For Ford, the Fiesta is a 40-year-old success story with the car selling more than 17 million versions since its launch in the 1970’s. For the Irish market, the Fiesta is the second most popular car behind the Focus and the market leader in its segment.

Replacing a successful car with a new version always requires some care and that’s why the new Fiesta for 2017 is not a radically changed one.

Ford claims to have made multiple changes to the car in terms of engineering for better safety and driver comfort.

There are subtle changes to the structure of the car to give it more strength, but it was the improved driving comfort that was most noticeable to me on the winding Spanish roads.
I drove the new ST Line version of the Fiesta powered by a 100bhp EcoBoost petrol engine.

The three-cylinder turbo-petrol engine was impressively smooth to drive and comes with ample power, even if the torque rating shows a minor drop from the current models.

The end result is however a faster car with improved acceleration and marginally better economy.

Ford will also offer a new 1.5 litre turbo-diesel engine in the new Fiesta and claim that it’s the most powerful diesel engine ever fitted to the car.

The diesel and petrol engines are a match in terms of fuel economy showing just how much progress has been made in small petrol engine design. For the Irish market, Ford expects that the new 1.1 litre petrol engine will be the most popular and this will be the entry model in terms of pricing.

Ford claims that fuel efficiency is further enhanced with Auto Start Stop technology offered for all engines and Active Grille Shutter for 1.0-litre EcoBoost and 85 PS 1.5-litre TDCi engines.

The Fiesta comes with a new Eco button for manual transmissions which adjusts engine and throttle settings to help drivers save even more fuel.

There is also a new six-speed manual gearbox that I found to be especially easy to use.
Ford also claims that the Fiesta delivers the most sophisticated range of driver assistance technologies and connectivity features of any volume small car on sale in Europe.

These new technologies are designed to enhance Fiesta comfort, convenience and safety but they are not available in all models from the entry level.

The Fiesta does come with a lane departure system and speed limiter on all models, which will enhance the car’s opportunity to achieve a Euro NCAP 5 star safety rating when its tested.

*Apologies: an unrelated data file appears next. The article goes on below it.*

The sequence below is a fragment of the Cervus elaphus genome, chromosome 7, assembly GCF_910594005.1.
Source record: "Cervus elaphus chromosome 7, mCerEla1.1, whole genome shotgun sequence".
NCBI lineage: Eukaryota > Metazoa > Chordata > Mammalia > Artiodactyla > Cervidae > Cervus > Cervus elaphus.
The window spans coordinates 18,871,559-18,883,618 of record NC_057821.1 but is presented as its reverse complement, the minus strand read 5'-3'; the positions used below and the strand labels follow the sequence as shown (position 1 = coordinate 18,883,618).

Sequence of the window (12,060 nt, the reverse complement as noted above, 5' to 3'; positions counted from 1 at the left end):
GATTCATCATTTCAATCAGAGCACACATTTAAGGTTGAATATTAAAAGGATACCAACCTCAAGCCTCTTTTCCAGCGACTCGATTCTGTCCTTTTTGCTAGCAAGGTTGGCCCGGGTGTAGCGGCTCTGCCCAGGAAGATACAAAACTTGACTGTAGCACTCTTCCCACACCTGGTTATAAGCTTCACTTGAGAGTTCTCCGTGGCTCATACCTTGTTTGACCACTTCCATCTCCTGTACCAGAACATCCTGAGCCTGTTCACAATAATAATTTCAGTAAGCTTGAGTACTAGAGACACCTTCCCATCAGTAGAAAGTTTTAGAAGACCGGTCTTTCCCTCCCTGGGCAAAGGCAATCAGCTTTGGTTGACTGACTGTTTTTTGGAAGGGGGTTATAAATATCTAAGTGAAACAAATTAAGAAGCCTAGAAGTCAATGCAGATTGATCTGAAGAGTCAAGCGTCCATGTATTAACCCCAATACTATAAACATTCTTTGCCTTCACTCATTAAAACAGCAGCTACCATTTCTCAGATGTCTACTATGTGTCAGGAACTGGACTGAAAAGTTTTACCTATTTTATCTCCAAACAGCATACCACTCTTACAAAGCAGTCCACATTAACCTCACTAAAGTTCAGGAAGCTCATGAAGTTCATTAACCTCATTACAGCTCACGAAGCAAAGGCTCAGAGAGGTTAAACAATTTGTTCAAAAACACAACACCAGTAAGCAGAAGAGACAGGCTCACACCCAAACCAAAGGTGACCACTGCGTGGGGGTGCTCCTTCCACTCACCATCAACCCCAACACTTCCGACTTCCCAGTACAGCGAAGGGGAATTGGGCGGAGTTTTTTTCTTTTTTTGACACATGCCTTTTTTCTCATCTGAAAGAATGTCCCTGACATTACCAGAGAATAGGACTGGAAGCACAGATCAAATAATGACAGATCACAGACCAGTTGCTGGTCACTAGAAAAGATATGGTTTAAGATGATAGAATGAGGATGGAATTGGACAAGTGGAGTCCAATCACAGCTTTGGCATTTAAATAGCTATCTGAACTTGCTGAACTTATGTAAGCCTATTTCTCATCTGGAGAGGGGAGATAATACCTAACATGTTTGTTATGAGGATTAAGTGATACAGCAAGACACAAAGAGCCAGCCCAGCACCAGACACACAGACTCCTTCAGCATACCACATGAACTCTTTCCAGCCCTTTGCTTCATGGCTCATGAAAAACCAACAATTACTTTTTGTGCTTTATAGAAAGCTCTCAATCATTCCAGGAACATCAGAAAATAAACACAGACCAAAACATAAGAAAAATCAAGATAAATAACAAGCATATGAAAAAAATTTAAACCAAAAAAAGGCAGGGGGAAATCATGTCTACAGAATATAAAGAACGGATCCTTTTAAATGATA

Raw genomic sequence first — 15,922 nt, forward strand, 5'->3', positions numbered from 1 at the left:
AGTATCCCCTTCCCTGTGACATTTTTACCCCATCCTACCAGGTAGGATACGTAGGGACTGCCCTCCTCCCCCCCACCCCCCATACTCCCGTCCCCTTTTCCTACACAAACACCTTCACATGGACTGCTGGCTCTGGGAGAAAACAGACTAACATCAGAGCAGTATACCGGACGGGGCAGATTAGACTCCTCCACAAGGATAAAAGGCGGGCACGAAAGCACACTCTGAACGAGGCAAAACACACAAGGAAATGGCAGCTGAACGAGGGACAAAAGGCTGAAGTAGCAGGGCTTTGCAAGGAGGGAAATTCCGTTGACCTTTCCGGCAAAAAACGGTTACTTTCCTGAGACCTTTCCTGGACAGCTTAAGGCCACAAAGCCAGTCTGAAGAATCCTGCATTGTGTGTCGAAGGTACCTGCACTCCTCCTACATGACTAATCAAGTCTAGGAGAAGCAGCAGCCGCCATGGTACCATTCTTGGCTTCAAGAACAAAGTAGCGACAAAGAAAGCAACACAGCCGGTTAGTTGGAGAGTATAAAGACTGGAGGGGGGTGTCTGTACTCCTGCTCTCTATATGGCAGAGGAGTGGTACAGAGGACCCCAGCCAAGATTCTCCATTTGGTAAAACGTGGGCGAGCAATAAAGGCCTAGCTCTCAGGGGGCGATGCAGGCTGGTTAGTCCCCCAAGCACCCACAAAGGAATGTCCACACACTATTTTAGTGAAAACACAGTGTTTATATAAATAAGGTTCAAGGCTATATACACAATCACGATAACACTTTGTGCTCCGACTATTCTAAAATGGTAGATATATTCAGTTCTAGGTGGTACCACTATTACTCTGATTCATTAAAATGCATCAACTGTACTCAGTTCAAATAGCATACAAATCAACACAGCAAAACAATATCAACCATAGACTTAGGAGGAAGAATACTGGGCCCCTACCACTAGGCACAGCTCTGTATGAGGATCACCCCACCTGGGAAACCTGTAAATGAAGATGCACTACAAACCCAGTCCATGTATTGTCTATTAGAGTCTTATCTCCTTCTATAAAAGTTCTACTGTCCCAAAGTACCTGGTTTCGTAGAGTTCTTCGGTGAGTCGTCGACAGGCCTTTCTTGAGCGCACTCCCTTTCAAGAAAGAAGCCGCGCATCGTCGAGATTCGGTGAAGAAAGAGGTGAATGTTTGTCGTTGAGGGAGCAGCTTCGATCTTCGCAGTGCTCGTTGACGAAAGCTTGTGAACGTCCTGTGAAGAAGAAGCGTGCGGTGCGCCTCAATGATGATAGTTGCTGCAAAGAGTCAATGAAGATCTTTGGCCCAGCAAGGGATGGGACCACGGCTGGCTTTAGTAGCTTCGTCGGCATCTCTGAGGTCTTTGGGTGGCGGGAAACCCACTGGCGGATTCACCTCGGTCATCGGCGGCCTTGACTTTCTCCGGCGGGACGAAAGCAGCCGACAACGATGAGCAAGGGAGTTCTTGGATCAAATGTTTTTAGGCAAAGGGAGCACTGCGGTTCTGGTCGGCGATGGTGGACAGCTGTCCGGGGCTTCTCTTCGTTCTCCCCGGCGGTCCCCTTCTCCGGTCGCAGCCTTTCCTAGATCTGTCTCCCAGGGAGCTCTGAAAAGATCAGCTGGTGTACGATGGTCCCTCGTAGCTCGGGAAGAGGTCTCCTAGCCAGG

For those who opt for the full technology pack, there is an advanced driver assistance system supported by two cameras, three radars and 12 ultrasonic sensors. In combination these are able to monitor 360 degrees around the vehicle, and scan the road ahead up to a distance of 130 metres, that’s more than the length of a football pitch.

This new Fiesta is the first Ford to deliver an enhanced version of Pre-Collision Assist with Pedestrian Detection.

This system can detect people who are in or near the road ahead, or who may cross the vehicle’s path, using light from the Fiesta’s headlights at night.

The system is designed to reduce the severity of some frontal collisions involving vehicles and pedestrians, or help drivers avoid some impacts altogether.

Ford will also offer Ford’s Active Park Assist with Perpendicular Parking for the first time in a Fiesta. This helps drivers find suitable spaces and park hands free nose-to-tail and side-by-side with other cars.

This new Fiesta will be sold across four specification levels, Zetec, Titanium, ST Line and the highest specification Vignale models.

Entry prices will start at €16,650 for the base 1.1 litre petrol version, which is a mere €200 more than the current model, for a car that’s more spacious, more modern and certainly significantly safer.

This Fiesta will retain its perch as the best seller in its segment.

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